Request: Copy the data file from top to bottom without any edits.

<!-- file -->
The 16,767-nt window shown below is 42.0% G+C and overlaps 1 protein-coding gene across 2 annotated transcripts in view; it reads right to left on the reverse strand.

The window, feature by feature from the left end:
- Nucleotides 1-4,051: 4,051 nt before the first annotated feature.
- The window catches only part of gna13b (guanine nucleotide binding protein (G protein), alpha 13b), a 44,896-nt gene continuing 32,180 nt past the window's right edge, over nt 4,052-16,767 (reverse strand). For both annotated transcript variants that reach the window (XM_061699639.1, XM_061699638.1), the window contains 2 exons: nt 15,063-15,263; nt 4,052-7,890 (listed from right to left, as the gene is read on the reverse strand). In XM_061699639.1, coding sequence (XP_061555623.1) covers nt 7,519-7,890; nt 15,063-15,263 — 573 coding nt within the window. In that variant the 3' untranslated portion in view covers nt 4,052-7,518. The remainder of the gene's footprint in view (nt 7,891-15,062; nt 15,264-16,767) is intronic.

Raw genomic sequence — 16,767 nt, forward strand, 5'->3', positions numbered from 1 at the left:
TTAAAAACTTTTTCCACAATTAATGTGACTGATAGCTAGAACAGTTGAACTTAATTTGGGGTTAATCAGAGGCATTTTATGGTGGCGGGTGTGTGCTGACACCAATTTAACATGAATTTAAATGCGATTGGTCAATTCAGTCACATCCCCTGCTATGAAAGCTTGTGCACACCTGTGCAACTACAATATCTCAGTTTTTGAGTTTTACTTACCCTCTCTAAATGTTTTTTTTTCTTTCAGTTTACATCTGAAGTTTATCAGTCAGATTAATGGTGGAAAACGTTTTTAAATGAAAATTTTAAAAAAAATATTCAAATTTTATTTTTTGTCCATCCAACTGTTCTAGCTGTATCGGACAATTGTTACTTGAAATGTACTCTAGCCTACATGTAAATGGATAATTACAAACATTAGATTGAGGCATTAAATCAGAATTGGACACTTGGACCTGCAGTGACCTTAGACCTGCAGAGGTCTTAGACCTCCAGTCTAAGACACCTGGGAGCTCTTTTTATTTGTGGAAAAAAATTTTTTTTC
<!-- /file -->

The 16,767-nt window shown below is 42.0% G+C and overlaps 1 protein-coding gene across 2 annotated transcripts in view; it reads right to left on the reverse strand.

The window, feature by feature from the left end:
- Nucleotides 1-4,051: 4,051 nt before the first annotated feature.
- The window catches only part of gna13b (guanine nucleotide binding protein (G protein), alpha 13b), a 44,896-nt gene continuing 32,180 nt past the window's right edge, over nt 4,052-16,767 (reverse strand). For both annotated transcript variants that reach the window (XM_061699639.1, XM_061699638.1), the window contains 2 exons: nt 15,063-15,263; nt 4,052-7,890 (listed from right to left, as the gene is read on the reverse strand). In XM_061699639.1, coding sequence (XP_061555623.1) covers nt 7,519-7,890; nt 15,063-15,263 — 573 coding nt within the window. In that variant the 3' untranslated portion in view covers nt 4,052-7,518. The remainder of the gene's footprint in view (nt 7,891-15,062; nt 15,264-16,767) is intronic.

Raw genomic sequence — 16,767 nt, forward strand, 5'->3', positions numbered from 1 at the left:
TTAAAAACTTTTTCCACAATTAATGTGACTGATAGCTAGAACAGTTGAACTTAATTTGGGGTTAATCAGAGGCATTTTATGGTGGCGGGTGTGTGCTGACACCAATTTAACATGAATTTAAATGCGATTGGTCAATTCAGTCACATCCCCTGCTATGAAAGCTTGTGCACACCTGTGCAACTACAATATCTCAGTTTTTGAGTTTTACTTACCCTCTCTAAATGTTTTTTTTTCTTTCAGTTTACATCTGAAGTTTATCAGTCAGATTAATGGTGGAAAACGTTTTTAAATGAAAATTTTAAAAAAAATATTCAAATTTTATTTTTTGTCCATCCAACTGTTCTAGCTGTATCGGACAATTGTTACTTGAAATGTACTCTAGCCTACATGTAAATGGATAATTACAAACATTAGATTGAGGCATTAAATCAGAATTGGACACTTGGACCTGCAGTGACCTTAGACCTGCAGAGGTCTTAGACCTCCAGTCTAAGACACCTGGGAGCTCTTTTTATTTGTGGAAAAAAATTTTTTTTC